How many projects can you work on at one time?
Every once in a while I like to take stock of the things in my sewing studio. I go through my fabric bins, rifle through my patterns, pull out any half-finished projects and stack them up. For me, I count a project as being “in the works” if I have both the fabric and the pattern to make it, whether or not I’ve started or cut out the project. Sometimes I’ll have an entire project cut and ready to be sewn, other times I’ll have made the pattern and selected the fashion fabric, but not yet tested the pattern out of muslin.
Other times I have a great idea for a particular piece of fabric, but I haven’t made time for constructing the pattern yet. As I’ve said in past posts, I’m not someone who buys a few yards of something with the intent to think of how I’ll use it later on. If I buy it, I have plans for it. Yes, those plans may change, but it all has a purpose.
The problem is, I’m finding more and more often that I’m creatively weighed down by the amount of possibilities that I have. I’m not whining about “having too many choices”, I promise. I’m trying to explain that with more and more options to choose from, I waste time thinking of what to work on next, instead of grabbing a project and going with it.
I spend a part of each day in front of my see-thru bins of fabric thinking about what each piece is meant to be. I’ll dig through my yardage, pull a couple of options out, and then ultimately question if I’m choosing the right pattern for each piece of fabric. It leads to me feeling frustrated and eventually putting everything away and going back to working on the computer or abandoning my studio entirely. Nothing gets sewn, and my creativity takes a nose dive because I’m not actively making anything. I’m procrastinating making choices because I’m afraid.
I have a fear of sewing something and then not liking it. I’m not sure where it comes from, because I feel like it’s not even based on anything. I’m lucky in that I don’t have many project failures. However, I don’t have a gigantic fabric stash, so each piece feels very precious to me. The perfectionist part of my brain says every garment has to be absolutely meticulously executed. What if I screw it up? What if the fit isn’t just right and I never wear it? What if? What if? I don’t want to waste the yardage I have.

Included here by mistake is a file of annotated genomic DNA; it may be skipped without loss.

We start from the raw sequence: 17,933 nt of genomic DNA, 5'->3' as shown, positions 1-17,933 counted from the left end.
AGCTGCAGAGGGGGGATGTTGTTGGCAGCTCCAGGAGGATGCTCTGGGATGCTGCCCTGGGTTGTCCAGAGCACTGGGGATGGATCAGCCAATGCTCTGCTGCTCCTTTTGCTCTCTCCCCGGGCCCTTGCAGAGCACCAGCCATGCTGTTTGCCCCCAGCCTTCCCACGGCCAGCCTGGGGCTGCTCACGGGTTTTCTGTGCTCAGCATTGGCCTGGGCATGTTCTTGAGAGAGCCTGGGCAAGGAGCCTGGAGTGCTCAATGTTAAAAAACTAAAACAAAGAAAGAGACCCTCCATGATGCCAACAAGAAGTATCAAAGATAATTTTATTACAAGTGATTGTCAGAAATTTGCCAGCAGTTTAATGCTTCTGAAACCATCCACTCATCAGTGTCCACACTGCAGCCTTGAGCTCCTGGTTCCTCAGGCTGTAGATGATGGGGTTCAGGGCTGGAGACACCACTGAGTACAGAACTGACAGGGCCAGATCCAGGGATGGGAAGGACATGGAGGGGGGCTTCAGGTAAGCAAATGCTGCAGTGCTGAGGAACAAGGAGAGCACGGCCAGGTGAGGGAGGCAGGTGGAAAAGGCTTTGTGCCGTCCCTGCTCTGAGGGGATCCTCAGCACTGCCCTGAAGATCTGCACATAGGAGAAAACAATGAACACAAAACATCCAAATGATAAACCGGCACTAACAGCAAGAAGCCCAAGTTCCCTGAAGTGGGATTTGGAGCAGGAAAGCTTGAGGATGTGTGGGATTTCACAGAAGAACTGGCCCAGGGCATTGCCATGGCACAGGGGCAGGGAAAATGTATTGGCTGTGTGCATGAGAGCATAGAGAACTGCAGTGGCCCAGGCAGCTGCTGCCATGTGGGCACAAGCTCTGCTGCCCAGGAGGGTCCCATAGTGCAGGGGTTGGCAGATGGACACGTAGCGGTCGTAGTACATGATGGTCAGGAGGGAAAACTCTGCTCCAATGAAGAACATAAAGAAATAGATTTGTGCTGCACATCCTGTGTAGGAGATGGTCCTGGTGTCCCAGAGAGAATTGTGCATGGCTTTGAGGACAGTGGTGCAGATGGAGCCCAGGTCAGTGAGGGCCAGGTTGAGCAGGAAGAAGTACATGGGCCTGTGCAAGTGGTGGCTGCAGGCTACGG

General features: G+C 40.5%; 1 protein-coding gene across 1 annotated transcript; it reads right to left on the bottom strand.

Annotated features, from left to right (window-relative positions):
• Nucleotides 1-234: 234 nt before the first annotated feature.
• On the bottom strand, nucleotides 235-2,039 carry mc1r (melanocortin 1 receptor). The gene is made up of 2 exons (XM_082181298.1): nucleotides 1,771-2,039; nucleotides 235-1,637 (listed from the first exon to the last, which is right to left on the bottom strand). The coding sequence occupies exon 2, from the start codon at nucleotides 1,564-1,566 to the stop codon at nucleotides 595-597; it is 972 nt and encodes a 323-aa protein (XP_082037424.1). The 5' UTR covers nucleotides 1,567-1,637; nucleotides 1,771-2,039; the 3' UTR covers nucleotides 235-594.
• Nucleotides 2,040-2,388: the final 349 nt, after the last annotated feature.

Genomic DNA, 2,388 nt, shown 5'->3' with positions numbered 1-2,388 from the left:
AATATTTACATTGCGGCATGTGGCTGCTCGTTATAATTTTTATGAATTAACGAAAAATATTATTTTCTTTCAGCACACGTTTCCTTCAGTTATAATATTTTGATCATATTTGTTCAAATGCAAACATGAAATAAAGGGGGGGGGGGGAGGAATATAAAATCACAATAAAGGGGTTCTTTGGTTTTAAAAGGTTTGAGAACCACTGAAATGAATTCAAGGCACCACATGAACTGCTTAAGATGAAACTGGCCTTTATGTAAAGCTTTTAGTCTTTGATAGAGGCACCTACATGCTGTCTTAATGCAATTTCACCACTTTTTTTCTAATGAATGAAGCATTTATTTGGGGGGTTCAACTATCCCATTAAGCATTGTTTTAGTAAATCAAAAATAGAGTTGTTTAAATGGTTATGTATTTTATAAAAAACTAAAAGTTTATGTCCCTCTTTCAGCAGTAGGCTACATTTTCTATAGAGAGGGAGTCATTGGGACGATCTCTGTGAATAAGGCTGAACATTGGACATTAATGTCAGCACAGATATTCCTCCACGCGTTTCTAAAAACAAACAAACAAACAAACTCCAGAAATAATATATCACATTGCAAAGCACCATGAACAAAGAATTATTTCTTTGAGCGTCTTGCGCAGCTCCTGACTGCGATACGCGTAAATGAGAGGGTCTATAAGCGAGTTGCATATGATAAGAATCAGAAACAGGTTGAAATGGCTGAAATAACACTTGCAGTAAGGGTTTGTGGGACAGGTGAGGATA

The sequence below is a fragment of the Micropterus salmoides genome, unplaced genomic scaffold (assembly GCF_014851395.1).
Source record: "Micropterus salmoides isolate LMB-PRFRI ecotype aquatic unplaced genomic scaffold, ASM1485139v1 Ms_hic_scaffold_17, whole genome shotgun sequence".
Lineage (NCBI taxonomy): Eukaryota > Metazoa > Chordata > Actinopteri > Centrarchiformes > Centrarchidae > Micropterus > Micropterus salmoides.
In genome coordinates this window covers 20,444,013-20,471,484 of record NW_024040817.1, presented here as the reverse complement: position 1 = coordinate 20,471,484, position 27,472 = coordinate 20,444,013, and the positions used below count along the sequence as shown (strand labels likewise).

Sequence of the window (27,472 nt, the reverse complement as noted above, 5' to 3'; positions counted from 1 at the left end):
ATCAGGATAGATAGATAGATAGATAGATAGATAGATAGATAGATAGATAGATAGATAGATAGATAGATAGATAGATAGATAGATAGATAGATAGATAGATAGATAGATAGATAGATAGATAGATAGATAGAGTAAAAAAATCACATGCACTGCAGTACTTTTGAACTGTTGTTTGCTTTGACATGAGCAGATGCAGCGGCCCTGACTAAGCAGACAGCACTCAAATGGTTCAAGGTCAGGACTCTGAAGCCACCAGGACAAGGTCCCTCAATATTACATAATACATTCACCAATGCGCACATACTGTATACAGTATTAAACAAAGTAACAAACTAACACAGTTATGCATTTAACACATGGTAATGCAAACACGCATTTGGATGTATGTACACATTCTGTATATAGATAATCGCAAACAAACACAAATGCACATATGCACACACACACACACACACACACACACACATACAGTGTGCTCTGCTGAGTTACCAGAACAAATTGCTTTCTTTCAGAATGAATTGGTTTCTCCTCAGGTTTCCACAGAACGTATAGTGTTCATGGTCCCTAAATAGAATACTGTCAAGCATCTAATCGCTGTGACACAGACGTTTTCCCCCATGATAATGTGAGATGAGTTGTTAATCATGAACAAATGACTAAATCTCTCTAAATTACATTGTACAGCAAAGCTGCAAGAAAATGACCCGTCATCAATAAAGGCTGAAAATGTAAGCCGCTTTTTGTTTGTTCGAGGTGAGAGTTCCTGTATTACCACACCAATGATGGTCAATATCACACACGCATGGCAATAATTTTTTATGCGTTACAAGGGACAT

It’s exhausting. It kills my desire to draw and cut and sew. I’ve had enough of it.
I made a list of all of my projects and have slowly started to make my way through it. A few of the items on the list were related to future side projects that I can’t share yet, but others have been gifts and one was just for me. It was Grainline Studio’s Hemlock Tee. I absolutely love it. Did I fret about cutting up the tissue knit I used for the shirt? Yep. Of course. It sat on my table for a good week and half while I debated if it was exactly what I wanted to use it for. Am I happy that I told myself to get over it and just cut it out? YES. It felt so good to sew it up, and I love the result. I need more of that.
These are the items that I’ve chosen to work on first to cut, sew and finish. This is going to be great!
The Jul Hat by Wiksten has been knitting up very quickly in a maroon baby alpaca yarn. It feels like heaven and I like to work on it in the evenings while curled up on the couch under a big blanket. I can’t wait to finish it. Knitting is a no-pressure activity for me because I can always frog what I don’t like!
I’ve saved this sweater knit for the longest time to make a shawl-collar sweater dress out of it, but I don’t know when I’ll ever have the time to make the pattern for the dress in my head. Instead I’m using the Lola from Victory Patterns because it is going to feel like heaven. Those 3/4 length sleeves and deep pockets are going to make me very happy!
I bought this deep blue sweater knit from Bolt last winter, and I kept telling myself I’d make up a great knit cardigan pattern for it. Has it happened? Obviously not. I picked up this McCalls M 6803 the other day so I can spend my time sewing instead of perfecting patterns. I don’t always trust Big 4 patterns, so this one will get a careful screening before I cut into my fabric.
What does your list of projects look like? Are you good at finishing what you start, or do you need a little push from time to time?
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